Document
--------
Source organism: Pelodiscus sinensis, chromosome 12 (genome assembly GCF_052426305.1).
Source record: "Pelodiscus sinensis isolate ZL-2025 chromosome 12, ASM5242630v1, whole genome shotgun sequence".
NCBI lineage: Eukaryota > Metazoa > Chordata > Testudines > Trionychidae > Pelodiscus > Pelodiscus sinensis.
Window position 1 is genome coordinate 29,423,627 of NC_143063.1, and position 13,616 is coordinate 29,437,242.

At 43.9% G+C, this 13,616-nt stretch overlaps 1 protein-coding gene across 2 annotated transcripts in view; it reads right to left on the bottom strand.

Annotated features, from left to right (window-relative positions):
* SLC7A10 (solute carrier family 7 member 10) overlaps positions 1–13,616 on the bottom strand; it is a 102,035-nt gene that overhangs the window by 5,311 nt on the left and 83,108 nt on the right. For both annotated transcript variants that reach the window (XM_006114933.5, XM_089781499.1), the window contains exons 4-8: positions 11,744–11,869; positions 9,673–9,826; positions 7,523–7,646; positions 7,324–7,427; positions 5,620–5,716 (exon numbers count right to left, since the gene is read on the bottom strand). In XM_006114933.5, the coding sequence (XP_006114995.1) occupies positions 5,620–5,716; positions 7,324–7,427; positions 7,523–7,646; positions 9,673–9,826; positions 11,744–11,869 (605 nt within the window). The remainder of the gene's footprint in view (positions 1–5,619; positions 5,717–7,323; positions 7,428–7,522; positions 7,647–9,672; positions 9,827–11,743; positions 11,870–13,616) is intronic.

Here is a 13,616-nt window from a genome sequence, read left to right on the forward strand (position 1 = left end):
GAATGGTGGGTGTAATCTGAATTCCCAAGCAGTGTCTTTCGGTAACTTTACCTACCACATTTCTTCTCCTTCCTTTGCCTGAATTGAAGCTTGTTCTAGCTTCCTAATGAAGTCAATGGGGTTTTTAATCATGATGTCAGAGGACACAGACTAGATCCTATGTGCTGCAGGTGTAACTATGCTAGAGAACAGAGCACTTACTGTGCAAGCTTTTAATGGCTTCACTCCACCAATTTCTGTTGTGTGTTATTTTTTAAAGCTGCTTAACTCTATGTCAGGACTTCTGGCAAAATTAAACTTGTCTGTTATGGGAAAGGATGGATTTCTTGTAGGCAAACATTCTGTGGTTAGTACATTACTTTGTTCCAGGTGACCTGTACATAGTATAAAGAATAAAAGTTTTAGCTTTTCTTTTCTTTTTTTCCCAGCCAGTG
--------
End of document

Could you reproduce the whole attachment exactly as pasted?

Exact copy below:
Source organism: Pelodiscus sinensis, chromosome 12 (genome assembly GCF_052426305.1).
Source record: "Pelodiscus sinensis isolate ZL-2025 chromosome 12, ASM5242630v1, whole genome shotgun sequence".
NCBI lineage: Eukaryota > Metazoa > Chordata > Testudines > Trionychidae > Pelodiscus > Pelodiscus sinensis.
Window position 1 is genome coordinate 29,423,627 of NC_143063.1, and position 13,616 is coordinate 29,437,242.

At 43.9% G+C, this 13,616-nt stretch overlaps 1 protein-coding gene across 2 annotated transcripts in view; it reads right to left on the bottom strand.

Annotated features, from left to right (window-relative positions):
* SLC7A10 (solute carrier family 7 member 10) overlaps positions 1–13,616 on the bottom strand; it is a 102,035-nt gene that overhangs the window by 5,311 nt on the left and 83,108 nt on the right. For both annotated transcript variants that reach the window (XM_006114933.5, XM_089781499.1), the window contains exons 4-8: positions 11,744–11,869; positions 9,673–9,826; positions 7,523–7,646; positions 7,324–7,427; positions 5,620–5,716 (exon numbers count right to left, since the gene is read on the bottom strand). In XM_006114933.5, the coding sequence (XP_006114995.1) occupies positions 5,620–5,716; positions 7,324–7,427; positions 7,523–7,646; positions 9,673–9,826; positions 11,744–11,869 (605 nt within the window). The remainder of the gene's footprint in view (positions 1–5,619; positions 5,717–7,323; positions 7,428–7,522; positions 7,647–9,672; positions 9,827–11,743; positions 11,870–13,616) is intronic.

Here is a 13,616-nt window from a genome sequence, read left to right on the forward strand (position 1 = left end):
GAATGGTGGGTGTAATCTGAATTCCCAAGCAGTGTCTTTCGGTAACTTTACCTACCACATTTCTTCTCCTTCCTTTGCCTGAATTGAAGCTTGTTCTAGCTTCCTAATGAAGTCAATGGGGTTTTTAATCATGATGTCAGAGGACACAGACTAGATCCTATGTGCTGCAGGTGTAACTATGCTAGAGAACAGAGCACTTACTGTGCAAGCTTTTAATGGCTTCACTCCACCAATTTCTGTTGTGTGTTATTTTTTAAAGCTGCTTAACTCTATGTCAGGACTTCTGGCAAAATTAAACTTGTCTGTTATGGGAAAGGATGGATTTCTTGTAGGCAAACATTCTGTGGTTAGTACATTACTTTGTTCCAGGTGACCTGTACATAGTATAAAGAATAAAAGTTTTAGCTTTTCTTTTCTTTTTTTCCCAGCCAGTG